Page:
ian julie wang hopes bestselling book beautiful country brings everyone closer together pp
Source: Ryan Muir

Exclusive: Qian Julie Wang Hopes Her Bestselling Book 'Beautiful Country' Brings Everyone 'Closer Together': 'It's Been Profoundly Healing & Very Emotional'

Nov. 12 2021, Published 6:45 a.m. ET

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When Qian Julie Wang immigrated from Shijiazhuang, China, to Brooklyn, New York, at just 7 years old, she never felt like she fit in. Additionally, Wang and her parents were undocumented for a period of time, which always made them feel on edge.

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As she got older, Wang — who graduated from Yale Law School and Swarthmore College — decided she wanted to tell her story, so she released her literary memoir, Beautiful Country, which became a hit, as it debuted at No. 3 on the New York Times bestsellers list.

"I had always dreamed of writing this book when I moved to New York City," the author exclusively tells Morning Honey. "I felt incredibly lonely and also I didn’t speak a language and knew that the faster I became fluent in English, the less suspicion I would draw based on my and my family’s immigration status. So, I turned myself to books in the public library and school and that was where I found my first home in America."

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ian julie wang hopes bestselling book beautiful country brings everyone closer together
Source: Ryan Muir

"I spent a lot of time running away from the traumas of my childhood, hiding the fact that I had been undocumented and focused on becoming a lawyer and making enough money so that I would never have to worry about being hungry again," she continues. "It wasn’t until May 2016 when I became a nationalized citizen – 22 years after I first stepped foot here — that I realized that I now had a profound privilege and power to speak up, especially going into the November 2016 election and seeing how undocumented immigrants were talked about and referred to and how people from China were referred to."

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As a result, Wang felt it was her "responsibility and duty to give back to the communities that had carried me so far."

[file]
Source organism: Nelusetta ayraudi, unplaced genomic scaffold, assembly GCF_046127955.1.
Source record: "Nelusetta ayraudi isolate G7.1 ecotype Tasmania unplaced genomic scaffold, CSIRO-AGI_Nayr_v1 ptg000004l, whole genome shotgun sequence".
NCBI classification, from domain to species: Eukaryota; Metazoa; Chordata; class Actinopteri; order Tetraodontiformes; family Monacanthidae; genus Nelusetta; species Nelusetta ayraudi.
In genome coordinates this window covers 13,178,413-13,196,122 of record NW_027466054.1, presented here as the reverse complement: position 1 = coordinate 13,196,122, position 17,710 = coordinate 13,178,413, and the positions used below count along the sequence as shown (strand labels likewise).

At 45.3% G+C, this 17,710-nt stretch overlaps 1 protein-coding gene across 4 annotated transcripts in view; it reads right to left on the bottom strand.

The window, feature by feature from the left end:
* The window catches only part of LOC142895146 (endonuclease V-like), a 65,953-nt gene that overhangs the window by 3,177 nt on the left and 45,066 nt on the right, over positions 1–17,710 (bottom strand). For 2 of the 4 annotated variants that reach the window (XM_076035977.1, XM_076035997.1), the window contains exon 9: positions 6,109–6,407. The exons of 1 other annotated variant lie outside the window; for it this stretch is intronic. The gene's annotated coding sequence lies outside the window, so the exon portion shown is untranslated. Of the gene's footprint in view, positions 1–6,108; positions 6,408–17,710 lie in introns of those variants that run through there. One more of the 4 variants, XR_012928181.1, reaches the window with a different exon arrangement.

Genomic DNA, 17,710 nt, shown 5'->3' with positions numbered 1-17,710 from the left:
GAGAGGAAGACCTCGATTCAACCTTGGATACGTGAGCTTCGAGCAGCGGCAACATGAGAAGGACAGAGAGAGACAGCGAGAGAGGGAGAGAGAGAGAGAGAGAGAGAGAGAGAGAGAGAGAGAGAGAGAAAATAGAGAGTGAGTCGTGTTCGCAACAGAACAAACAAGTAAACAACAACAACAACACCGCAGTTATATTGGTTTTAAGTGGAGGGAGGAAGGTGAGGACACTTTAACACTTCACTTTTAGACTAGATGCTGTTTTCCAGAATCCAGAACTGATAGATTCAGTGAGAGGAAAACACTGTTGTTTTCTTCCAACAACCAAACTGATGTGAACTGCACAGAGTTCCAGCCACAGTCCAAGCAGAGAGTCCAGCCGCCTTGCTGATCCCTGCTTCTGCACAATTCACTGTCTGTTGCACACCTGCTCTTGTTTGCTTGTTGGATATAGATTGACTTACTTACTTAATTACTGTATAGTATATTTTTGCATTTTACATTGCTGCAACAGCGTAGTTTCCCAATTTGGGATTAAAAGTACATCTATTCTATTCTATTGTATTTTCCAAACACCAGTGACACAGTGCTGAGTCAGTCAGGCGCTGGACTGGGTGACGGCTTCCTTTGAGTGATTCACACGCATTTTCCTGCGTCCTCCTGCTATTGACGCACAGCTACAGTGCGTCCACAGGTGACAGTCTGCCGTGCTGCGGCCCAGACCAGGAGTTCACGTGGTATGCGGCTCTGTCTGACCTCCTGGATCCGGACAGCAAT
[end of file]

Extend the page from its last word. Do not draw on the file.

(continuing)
"My hope with this book was not to speak on behalf of all Chinese immigrants or all undocumented immigrants, but to show the love and life and resilience and strength behind the headlines that so easily reduced these stories to two dimensional political talking points," she explains.

Needless to say, what she went through resonated with others, which she found hard to believe.

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After Beautiful Country became a sensation, Wang's agent, editor and publicist called her at the same time to tell her the news.

"I felt every emotion that existed in the world. I was elated, I was honored, I couldn’t believe it. I was also terrified the months and weeks leading up to to publishing my book," she recalls. "I had been a citizen for a while, I had been a lawyer for even longer, but I was still scared on some level of the fact that the government might read this and decide to still come after me or my parents."

ian julie wang hopes bestselling book beautiful country brings everyone closer together
Source: Ryan Muir
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Fortunately, her parents had nothing but kind things to say, especially her father. "He said, 'Good, we have nothing to hide anymore,' and for the first time, I realized how long I had still lived as that child looking to her parents for permission to feel safe, and finally he had given it to me and really America had given it to me," she shares.

Wang isn't stopping anytime soon, as she is already working on her second memoir.

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"I really wanted the first one to focus on our first five years as immigrants and put a really close lens on what it’s like to be new immigrants," she shares. "A lot of readers have just reached out and they want to know what happened and how law school was and things like that, but somewhere down the line, I would love to write a dystopian novel. I love dystopian novels, along the lines of Handmaid’s Tale, but that is further in the future."

The one thing the lawyer hopes people take away from the tome is that "we're all human."

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"I had assumed that no one would care about the story or people would be put off by the political implications, and to have the book so well-received, so embraced and to have the outpouring of love that I have since gotten from readers across the country and the world, makes me think, 'Oh people do care. People can connect to immigrant families.' So, it’s been profoundly healing for me and very emotional," she gushes.

"I hope that my book can bring us and our hearts closer together and that compassion and understanding," she says. "Everyone who has come before me has given me permission and ability to find myself and find that voice in myself, so I can only hope to be one link in that chain, so that we have a stronger generation of empowered women and girls."

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